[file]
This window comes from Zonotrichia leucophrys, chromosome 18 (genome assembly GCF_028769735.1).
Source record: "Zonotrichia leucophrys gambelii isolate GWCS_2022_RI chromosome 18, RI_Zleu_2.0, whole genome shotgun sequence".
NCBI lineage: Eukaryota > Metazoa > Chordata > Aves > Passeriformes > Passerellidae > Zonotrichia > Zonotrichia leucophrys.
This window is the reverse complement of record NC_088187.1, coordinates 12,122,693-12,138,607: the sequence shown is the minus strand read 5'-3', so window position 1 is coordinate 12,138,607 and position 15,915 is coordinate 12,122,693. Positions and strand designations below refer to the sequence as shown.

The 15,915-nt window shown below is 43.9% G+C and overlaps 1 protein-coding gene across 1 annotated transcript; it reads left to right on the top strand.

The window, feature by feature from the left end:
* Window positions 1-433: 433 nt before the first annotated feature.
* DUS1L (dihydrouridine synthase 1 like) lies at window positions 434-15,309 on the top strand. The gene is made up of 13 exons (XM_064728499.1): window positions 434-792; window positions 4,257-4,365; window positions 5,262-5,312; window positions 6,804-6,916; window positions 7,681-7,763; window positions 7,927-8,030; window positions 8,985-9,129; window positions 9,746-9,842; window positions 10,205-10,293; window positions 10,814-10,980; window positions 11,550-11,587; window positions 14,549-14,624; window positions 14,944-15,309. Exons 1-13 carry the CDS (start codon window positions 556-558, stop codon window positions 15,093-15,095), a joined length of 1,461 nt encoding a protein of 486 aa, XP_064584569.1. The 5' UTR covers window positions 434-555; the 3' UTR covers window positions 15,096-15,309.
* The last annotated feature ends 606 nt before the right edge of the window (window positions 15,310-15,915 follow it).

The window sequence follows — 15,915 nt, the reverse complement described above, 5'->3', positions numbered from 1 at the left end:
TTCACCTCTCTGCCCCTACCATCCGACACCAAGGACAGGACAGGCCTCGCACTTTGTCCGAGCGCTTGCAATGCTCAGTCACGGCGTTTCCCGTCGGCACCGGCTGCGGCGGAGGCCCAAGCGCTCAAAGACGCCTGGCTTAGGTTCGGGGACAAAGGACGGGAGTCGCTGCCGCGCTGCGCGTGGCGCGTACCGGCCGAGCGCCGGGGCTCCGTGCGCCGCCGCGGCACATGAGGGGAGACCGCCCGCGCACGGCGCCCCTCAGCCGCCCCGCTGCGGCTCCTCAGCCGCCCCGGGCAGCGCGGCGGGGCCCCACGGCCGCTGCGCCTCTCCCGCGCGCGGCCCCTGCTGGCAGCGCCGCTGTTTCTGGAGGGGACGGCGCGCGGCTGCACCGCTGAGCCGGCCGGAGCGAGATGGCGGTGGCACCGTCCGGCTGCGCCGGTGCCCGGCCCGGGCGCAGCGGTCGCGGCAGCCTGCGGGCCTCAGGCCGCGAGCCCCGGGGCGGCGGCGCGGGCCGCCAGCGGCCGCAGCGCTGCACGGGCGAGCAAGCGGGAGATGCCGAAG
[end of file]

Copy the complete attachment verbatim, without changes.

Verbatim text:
This window comes from Zonotrichia leucophrys, chromosome 18 (genome assembly GCF_028769735.1).
Source record: "Zonotrichia leucophrys gambelii isolate GWCS_2022_RI chromosome 18, RI_Zleu_2.0, whole genome shotgun sequence".
NCBI lineage: Eukaryota > Metazoa > Chordata > Aves > Passeriformes > Passerellidae > Zonotrichia > Zonotrichia leucophrys.
This window is the reverse complement of record NC_088187.1, coordinates 12,122,693-12,138,607: the sequence shown is the minus strand read 5'-3', so window position 1 is coordinate 12,138,607 and position 15,915 is coordinate 12,122,693. Positions and strand designations below refer to the sequence as shown.

The 15,915-nt window shown below is 43.9% G+C and overlaps 1 protein-coding gene across 1 annotated transcript; it reads left to right on the top strand.

The window, feature by feature from the left end:
* Window positions 1-433: 433 nt before the first annotated feature.
* DUS1L (dihydrouridine synthase 1 like) lies at window positions 434-15,309 on the top strand. The gene is made up of 13 exons (XM_064728499.1): window positions 434-792; window positions 4,257-4,365; window positions 5,262-5,312; window positions 6,804-6,916; window positions 7,681-7,763; window positions 7,927-8,030; window positions 8,985-9,129; window positions 9,746-9,842; window positions 10,205-10,293; window positions 10,814-10,980; window positions 11,550-11,587; window positions 14,549-14,624; window positions 14,944-15,309. Exons 1-13 carry the CDS (start codon window positions 556-558, stop codon window positions 15,093-15,095), a joined length of 1,461 nt encoding a protein of 486 aa, XP_064584569.1. The 5' UTR covers window positions 434-555; the 3' UTR covers window positions 15,096-15,309.
* The last annotated feature ends 606 nt before the right edge of the window (window positions 15,310-15,915 follow it).

The window sequence follows — 15,915 nt, the reverse complement described above, 5'->3', positions numbered from 1 at the left end:
TTCACCTCTCTGCCCCTACCATCCGACACCAAGGACAGGACAGGCCTCGCACTTTGTCCGAGCGCTTGCAATGCTCAGTCACGGCGTTTCCCGTCGGCACCGGCTGCGGCGGAGGCCCAAGCGCTCAAAGACGCCTGGCTTAGGTTCGGGGACAAAGGACGGGAGTCGCTGCCGCGCTGCGCGTGGCGCGTACCGGCCGAGCGCCGGGGCTCCGTGCGCCGCCGCGGCACATGAGGGGAGACCGCCCGCGCACGGCGCCCCTCAGCCGCCCCGCTGCGGCTCCTCAGCCGCCCCGGGCAGCGCGGCGGGGCCCCACGGCCGCTGCGCCTCTCCCGCGCGCGGCCCCTGCTGGCAGCGCCGCTGTTTCTGGAGGGGACGGCGCGCGGCTGCACCGCTGAGCCGGCCGGAGCGAGATGGCGGTGGCACCGTCCGGCTGCGCCGGTGCCCGGCCCGGGCGCAGCGGTCGCGGCAGCCTGCGGGCCTCAGGCCGCGAGCCCCGGGGCGGCGGCGCGGGCCGCCAGCGGCCGCAGCGCTGCACGGGCGAGCAAGCGGGAGATGCCGAAG